“We should totally buy a boat in about 12 years from now, sell everything, cross the Atlantic, and live in the Mediterranean!” proposed my husband Eric, who has no boating experience yet, a few years ago. Ever since, we’ve made a few small baby steps toward our goal which have mostly involved watching YouTube videos on boating, pouring over a few sailing magazines, crunching some future income numbers (we need to become millionaires now!), and visiting one of the largest boat shows in the country.
Eric’s dream of owning and living on a boat has now become my dream as well (this is what happens when you read too much National Geographic as a kid). But what is important here, from a strong marriage perspective, is not the dream itself—as it could be anything–but the fact that a dream exists at all.
What if there was a special microscope that could peel back the layers of a statement, phrase, idea, etc., and show you the real meaning behind it? If I were to use it to look deeply into Eric’s boat idea, here’s what I think it would say: “You and I should make some seriously fun and exciting plans together for way in the future because we’re married for keeps and 12 years, 20 years, or 40 years from now, I still plan on YOU being by my side!”
My point is that long-term goals absolutely must be a part of your marriage recipe!
A long-term plan, goal, or idea is just the sort of resolve that creates a mindset for the future. Couples who live with a week-to-week mindset, or even a year-to-year outlook on their relationship, are not creating the foundations for healthy, committed RESOLVE.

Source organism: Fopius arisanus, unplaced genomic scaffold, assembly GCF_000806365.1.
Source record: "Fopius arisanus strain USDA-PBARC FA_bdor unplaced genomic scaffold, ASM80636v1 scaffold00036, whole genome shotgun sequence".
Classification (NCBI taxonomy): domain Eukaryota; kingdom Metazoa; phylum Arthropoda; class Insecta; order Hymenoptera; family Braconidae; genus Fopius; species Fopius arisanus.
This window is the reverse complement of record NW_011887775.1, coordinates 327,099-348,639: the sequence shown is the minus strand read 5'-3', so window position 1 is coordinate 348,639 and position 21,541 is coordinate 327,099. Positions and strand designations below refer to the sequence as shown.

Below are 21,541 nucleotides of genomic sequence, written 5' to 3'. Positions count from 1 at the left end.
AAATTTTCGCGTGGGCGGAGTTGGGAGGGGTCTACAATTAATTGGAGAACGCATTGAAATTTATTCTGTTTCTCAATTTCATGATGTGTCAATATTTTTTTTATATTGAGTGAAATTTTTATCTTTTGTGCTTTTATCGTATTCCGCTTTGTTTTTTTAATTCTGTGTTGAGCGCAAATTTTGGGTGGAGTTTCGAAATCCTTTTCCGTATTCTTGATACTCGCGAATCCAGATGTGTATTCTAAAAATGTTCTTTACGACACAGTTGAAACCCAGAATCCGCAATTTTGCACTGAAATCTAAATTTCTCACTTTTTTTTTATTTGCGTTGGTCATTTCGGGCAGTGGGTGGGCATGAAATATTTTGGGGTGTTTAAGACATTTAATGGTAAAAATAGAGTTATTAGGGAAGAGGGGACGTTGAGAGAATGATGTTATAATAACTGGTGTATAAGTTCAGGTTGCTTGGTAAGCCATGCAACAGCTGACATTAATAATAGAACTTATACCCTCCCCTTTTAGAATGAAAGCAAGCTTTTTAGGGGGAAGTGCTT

Of course, for some couples thinking long-term can be difficult, and for good reason. Some marriages may face illness or job loss or other difficult situations that make it nearly impossible to think beyond the here and now. But in those times it is especially important to keep long term goals part of those week-to-week seasons.
When I flew helicopters in the Army, we were trained to pick out a distant point or object, miles and miles away, and then track toward it. If the object was too close, it made for difficult navigation and the constant need for course correction. But focusing on an object far in the distance allowed for a smooth flight with little to no deviations of course. Long-term goals are exactly like that! They help keep our minds and hearts focused.
In our marriages, it’s so helpful when we can point to the resolve of our long-term goals and plans for the future. For Eric and me, divorce just isn’t an option—I mean, I’ve already agreed to learn everything I can about diesel boat engines and there’s no way Eric can get a 55-foot boat to the French Riviera all by himself!! Long-term goals aren’t the only ingredient in a good marriage recipe, but they sure help! And, by the way, it’s really fun to dream and plan for the future with your loved one.
My challenge to other couples? Dream up something to do together way in the future, and then feed that dream a little every month and a little every year. Short on ideas? There’s always National Geographic!